Win-win: The Spilt Milk approach to internships


Spilt Milk Studios

Spilt Milk Studios is an independent game developer based in London, UK. Founded in 2010, they’ve released 9 games commercially – 8 of them original IP – as well as countless jam games, festival installations, charity efforts, prototypes and a significant amount of work for hire with some of the industry’s biggest companies. Their team of 13 (and growing) endeavours to nurture, support, and celebrate this wonderful industry of theirs in any way they can.

Spilt Milk Studios’ founder, Andrew Smith, understands the importance of internships. They’re an opportunity to give something back while also bringing through future talent.

But the benefits of internships can go both ways. In Spilt Milk’s case, they resulted in a diversified team, a new game and a new publishing label.

In 2019, Andrew took a call from CAPA, a company that places students in businesses all over the world. CAPA had a student artist, Connor Walls, and wanted to know if the Spilt Milk team would take him on. At first, he’d been hesitant, but after checking out Connor’s portfolio, Andrew agreed.

Connor worked for nine weeks and gained valuable experience on the team’s then-current project. For their part, the Spilt Milk team benefitted from an extra pair of hands. But they also learned how to manage a junior staff member. A very different skill from working with established industry veterans.

Later that same year, Andrew received another call. This time from East London Arts and Music (ELAM), a college for 16-19 year-olds. This experience was different. ELAM were offering two students for two weeks before they headed to university.

Andrew sensed an opportunity. He was eager to build a diverse team. In his own words, Spilt Milk at that time was “straight, white and male.” He told ELAM that he would love to take on any students whose backgrounds didn’t match his own.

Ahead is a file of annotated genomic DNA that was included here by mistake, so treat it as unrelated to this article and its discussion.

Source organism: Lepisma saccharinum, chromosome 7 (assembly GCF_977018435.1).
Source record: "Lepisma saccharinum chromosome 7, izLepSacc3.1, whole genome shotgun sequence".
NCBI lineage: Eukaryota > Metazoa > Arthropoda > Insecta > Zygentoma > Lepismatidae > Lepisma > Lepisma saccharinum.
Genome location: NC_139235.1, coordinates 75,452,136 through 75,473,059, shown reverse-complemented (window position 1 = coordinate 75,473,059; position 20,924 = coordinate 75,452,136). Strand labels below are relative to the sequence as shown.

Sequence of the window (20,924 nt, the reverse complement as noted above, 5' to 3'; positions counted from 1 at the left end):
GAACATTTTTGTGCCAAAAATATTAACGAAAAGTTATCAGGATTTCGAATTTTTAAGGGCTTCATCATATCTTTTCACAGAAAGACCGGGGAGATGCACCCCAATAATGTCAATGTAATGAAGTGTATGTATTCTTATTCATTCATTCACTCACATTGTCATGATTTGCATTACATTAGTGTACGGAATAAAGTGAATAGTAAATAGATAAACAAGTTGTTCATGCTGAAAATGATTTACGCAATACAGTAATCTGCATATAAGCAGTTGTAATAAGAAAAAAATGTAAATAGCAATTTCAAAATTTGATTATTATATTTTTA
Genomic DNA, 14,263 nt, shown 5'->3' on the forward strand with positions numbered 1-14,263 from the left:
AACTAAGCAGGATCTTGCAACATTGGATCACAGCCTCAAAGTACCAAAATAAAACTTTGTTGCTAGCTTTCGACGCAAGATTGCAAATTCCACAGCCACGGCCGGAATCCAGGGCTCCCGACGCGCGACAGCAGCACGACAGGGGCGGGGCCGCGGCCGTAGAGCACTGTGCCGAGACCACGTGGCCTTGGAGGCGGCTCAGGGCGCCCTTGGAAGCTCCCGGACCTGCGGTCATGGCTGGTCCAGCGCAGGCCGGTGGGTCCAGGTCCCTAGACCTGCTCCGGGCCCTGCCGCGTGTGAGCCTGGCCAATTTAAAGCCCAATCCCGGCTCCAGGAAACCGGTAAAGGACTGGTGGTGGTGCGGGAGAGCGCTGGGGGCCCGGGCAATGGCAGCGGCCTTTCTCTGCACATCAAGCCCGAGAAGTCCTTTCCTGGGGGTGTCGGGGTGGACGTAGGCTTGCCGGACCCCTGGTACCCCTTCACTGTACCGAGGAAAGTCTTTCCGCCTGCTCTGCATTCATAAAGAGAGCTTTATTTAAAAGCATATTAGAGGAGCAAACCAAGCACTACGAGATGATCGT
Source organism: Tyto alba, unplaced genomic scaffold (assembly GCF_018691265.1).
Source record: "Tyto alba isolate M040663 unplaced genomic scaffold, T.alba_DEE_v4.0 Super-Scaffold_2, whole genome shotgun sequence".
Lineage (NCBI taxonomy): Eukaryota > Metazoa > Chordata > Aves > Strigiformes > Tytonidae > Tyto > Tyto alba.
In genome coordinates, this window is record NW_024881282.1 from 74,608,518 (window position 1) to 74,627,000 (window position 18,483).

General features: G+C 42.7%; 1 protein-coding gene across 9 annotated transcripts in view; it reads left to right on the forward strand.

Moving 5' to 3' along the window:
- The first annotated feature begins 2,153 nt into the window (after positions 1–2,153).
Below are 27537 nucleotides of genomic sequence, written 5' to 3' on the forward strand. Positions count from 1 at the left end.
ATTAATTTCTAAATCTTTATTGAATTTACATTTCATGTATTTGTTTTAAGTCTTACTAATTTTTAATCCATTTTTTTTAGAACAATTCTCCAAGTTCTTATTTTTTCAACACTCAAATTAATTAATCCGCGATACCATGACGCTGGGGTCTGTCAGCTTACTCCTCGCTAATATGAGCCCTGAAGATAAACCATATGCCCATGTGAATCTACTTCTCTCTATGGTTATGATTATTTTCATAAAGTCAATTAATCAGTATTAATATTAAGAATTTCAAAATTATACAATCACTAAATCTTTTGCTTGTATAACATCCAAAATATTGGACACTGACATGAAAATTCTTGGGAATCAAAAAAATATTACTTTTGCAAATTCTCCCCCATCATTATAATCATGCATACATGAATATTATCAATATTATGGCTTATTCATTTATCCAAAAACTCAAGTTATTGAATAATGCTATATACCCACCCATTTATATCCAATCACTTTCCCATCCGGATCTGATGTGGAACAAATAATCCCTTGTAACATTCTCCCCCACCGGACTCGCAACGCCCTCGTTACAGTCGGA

Ellie Vong and Raiyana Haque joined shortly after, and Spilt Milk became a team of five. Two of whom were BAME and female. Andrew had started down the path of diversifying the studio, with internships as the driving force.

The team scoped out a new game for Ellie, Raiyana and Connor to work on. A highscore chasing arcade game based on the eating habits of sandpipers: Peck N Run.

The project went well. A combination of great communication — daily stand-ups — and the talent of the three interns. The students were able to develop their skills, and learn new ones like version control. Andrew and then-CTO Andrew Roper built on their experience of managing juniors. A win-win for everyone.

There was one issue. Spilt Milk wanted to allow all three to contribute to a game that would launch into the wild. Something that would shine on their CVs when the time came to look for work.

But the studio’s main project had shuttered, and it was unlikely that they’d be able to find funding for Peck N Run. What to do? The team sensed another opportunity — they would release the game themselves.

The publishing label Spilt Milk Shake was born with Peck N Run as its debut game. The interns had their first credit on a published title. The Spilt Milk team had a new avenue through which to launch prototypes and experimental games. 

What began in 2019 with a cold call continues today. 23 interns have now passed through Spilt Milk’s doors and they’re as important to the company as ever. From prototyping the studio’s new game — Sellswords — to developing branding, internships continue to make a key contribution to Spilt Milk’s success.

The interns, meanwhile, pick up skills that will benefit them throughout their careers along with a credit on any game they contribute to. As Andrew says, “what’s not to like?”.